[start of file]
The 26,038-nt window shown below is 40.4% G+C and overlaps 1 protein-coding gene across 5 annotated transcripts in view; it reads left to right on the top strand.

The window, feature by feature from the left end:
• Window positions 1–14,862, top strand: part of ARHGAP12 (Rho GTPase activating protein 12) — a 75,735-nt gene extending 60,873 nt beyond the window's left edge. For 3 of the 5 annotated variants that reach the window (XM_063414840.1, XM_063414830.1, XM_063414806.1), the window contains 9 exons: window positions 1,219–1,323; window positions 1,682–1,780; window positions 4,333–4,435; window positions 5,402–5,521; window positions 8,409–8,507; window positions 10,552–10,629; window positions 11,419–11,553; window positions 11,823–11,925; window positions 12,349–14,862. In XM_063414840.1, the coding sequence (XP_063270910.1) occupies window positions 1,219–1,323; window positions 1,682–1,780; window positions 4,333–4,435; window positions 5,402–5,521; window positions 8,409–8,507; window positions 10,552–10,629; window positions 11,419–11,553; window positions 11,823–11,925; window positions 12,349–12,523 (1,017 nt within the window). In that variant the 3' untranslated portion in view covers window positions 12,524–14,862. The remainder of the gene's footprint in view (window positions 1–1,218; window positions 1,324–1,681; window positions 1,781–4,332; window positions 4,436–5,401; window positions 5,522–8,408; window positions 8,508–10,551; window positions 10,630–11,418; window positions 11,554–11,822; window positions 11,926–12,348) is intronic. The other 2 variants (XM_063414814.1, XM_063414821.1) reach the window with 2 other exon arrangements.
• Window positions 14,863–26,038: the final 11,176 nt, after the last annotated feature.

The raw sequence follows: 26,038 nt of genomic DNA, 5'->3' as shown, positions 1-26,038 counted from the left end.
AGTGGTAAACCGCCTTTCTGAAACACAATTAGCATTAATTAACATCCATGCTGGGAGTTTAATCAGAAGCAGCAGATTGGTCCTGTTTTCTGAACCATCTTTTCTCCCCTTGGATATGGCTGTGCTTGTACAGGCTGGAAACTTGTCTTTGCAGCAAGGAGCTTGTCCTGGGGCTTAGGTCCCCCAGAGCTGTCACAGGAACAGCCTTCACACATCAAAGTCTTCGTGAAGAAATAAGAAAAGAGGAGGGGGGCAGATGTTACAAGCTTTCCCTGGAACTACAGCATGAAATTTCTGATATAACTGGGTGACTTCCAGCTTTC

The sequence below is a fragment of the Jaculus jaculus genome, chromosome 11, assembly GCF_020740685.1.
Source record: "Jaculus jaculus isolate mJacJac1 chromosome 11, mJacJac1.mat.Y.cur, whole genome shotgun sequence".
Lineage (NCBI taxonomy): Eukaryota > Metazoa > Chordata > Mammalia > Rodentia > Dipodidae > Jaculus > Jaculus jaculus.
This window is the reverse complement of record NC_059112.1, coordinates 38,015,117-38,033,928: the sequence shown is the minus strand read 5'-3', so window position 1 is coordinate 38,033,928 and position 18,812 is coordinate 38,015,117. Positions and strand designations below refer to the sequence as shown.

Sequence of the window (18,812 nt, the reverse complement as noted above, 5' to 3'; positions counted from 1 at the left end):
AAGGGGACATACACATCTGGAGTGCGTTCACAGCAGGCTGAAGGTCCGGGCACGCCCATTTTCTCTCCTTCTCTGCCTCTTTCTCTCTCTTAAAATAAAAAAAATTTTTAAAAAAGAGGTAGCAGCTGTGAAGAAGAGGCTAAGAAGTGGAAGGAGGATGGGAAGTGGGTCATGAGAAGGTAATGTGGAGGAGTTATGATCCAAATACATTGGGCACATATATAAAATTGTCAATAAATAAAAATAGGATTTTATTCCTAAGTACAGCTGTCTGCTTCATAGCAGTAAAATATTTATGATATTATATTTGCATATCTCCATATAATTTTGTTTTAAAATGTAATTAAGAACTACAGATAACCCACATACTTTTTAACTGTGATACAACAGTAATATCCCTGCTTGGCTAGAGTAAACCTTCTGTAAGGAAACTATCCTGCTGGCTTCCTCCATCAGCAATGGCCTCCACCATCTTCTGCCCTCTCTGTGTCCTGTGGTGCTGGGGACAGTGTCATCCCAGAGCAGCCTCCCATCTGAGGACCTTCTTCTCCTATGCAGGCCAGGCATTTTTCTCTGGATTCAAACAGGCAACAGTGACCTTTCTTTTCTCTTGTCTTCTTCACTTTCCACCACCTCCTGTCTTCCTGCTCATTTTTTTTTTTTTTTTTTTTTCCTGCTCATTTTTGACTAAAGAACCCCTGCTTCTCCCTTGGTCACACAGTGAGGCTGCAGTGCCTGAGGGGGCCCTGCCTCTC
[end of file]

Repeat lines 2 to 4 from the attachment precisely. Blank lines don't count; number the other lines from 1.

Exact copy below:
The window, feature by feature from the left end:
• Window positions 1–14,862, top strand: part of ARHGAP12 (Rho GTPase activating protein 12) — a 75,735-nt gene extending 60,873 nt beyond the window's left edge. For 3 of the 5 annotated variants that reach the window (XM_063414840.1, XM_063414830.1, XM_063414806.1), the window contains 9 exons: window positions 1,219–1,323; window positions 1,682–1,780; window positions 4,333–4,435; window positions 5,402–5,521; window positions 8,409–8,507; window positions 10,552–10,629; window positions 11,419–11,553; window positions 11,823–11,925; window positions 12,349–14,862. In XM_063414840.1, the coding sequence (XP_063270910.1) occupies window positions 1,219–1,323; window positions 1,682–1,780; window positions 4,333–4,435; window positions 5,402–5,521; window positions 8,409–8,507; window positions 10,552–10,629; window positions 11,419–11,553; window positions 11,823–11,925; window positions 12,349–12,523 (1,017 nt within the window). In that variant the 3' untranslated portion in view covers window positions 12,524–14,862. The remainder of the gene's footprint in view (window positions 1–1,218; window positions 1,324–1,681; window positions 1,781–4,332; window positions 4,436–5,401; window positions 5,522–8,408; window positions 8,508–10,551; window positions 10,630–11,418; window positions 11,554–11,822; window positions 11,926–12,348) is intronic. The other 2 variants (XM_063414814.1, XM_063414821.1) reach the window with 2 other exon arrangements.
• Window positions 14,863–26,038: the final 11,176 nt, after the last annotated feature.